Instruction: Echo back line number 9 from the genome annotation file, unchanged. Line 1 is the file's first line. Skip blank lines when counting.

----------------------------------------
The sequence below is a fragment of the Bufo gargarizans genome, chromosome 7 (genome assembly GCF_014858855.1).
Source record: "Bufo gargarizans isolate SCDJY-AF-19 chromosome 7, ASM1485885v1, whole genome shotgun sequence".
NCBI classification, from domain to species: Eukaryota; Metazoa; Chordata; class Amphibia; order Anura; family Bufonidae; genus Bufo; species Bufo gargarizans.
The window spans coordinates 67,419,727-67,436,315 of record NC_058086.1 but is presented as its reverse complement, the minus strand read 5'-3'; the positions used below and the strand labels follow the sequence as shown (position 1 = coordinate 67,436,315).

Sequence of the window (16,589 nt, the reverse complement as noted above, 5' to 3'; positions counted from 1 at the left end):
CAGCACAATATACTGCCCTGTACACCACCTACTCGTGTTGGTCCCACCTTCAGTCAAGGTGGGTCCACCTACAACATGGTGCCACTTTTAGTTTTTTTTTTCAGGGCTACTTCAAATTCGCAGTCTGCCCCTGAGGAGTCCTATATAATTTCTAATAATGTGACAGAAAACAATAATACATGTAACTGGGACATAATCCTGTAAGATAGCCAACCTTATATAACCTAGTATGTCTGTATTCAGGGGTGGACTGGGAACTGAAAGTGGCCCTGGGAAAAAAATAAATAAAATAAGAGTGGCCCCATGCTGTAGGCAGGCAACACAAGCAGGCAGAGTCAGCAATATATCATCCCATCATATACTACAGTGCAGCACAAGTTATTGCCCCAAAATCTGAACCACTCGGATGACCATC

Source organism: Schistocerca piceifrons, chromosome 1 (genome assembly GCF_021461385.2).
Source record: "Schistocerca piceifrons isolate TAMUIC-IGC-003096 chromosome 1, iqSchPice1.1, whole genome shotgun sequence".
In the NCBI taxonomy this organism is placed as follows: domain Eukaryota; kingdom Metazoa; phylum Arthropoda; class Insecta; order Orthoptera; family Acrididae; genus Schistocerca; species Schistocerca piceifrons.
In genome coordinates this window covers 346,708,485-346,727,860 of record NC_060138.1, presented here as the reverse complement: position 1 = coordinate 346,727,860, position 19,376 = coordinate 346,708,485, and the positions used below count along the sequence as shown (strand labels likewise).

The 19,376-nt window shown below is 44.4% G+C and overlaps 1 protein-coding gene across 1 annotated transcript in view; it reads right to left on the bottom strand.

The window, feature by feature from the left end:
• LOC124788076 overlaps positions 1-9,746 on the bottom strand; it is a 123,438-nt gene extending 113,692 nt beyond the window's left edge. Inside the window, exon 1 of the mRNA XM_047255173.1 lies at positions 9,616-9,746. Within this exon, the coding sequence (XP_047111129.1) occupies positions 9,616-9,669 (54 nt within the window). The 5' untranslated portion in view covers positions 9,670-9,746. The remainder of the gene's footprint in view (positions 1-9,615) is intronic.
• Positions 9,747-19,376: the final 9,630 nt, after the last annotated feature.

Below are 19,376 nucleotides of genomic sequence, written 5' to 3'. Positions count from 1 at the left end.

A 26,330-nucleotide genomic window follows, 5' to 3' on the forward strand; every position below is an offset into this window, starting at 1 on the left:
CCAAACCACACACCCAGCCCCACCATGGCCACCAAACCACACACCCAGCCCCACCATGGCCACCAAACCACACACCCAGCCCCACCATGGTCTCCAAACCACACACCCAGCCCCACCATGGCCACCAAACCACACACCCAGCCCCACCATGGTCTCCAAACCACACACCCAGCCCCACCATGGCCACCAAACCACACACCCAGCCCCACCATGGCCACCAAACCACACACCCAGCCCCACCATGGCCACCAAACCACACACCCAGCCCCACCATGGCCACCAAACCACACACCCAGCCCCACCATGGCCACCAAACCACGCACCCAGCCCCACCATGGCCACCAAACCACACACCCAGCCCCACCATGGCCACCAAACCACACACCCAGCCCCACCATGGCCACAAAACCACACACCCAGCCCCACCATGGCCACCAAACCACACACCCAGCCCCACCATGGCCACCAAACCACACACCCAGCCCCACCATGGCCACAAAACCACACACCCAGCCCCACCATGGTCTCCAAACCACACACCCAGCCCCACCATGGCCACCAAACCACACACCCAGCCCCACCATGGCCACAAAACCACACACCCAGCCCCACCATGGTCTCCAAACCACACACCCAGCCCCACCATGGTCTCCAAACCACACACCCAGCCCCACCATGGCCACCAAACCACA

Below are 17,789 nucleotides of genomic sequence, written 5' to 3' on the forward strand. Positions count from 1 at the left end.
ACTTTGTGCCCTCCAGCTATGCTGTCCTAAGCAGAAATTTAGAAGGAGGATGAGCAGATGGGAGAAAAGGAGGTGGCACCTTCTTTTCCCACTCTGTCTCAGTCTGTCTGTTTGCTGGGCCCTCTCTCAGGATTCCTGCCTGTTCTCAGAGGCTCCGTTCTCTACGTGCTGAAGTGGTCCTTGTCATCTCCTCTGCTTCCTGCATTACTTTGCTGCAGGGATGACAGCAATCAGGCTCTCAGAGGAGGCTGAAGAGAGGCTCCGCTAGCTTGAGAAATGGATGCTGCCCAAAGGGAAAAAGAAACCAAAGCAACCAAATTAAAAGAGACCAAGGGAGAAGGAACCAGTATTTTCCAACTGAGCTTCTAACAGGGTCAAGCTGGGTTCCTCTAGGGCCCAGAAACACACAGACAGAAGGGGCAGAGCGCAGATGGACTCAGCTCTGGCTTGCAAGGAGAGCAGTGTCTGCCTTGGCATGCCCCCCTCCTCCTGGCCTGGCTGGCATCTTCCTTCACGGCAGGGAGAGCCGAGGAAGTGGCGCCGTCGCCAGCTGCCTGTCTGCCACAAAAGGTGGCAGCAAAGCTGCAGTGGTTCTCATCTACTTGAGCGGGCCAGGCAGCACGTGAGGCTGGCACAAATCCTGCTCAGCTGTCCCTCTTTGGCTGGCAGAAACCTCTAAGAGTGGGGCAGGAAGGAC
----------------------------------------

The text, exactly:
In the NCBI taxonomy this organism is placed as follows: domain Eukaryota; kingdom Metazoa; phylum Arthropoda; class Insecta; order Orthoptera; family Acrididae; genus Schistocerca; species Schistocerca piceifrons.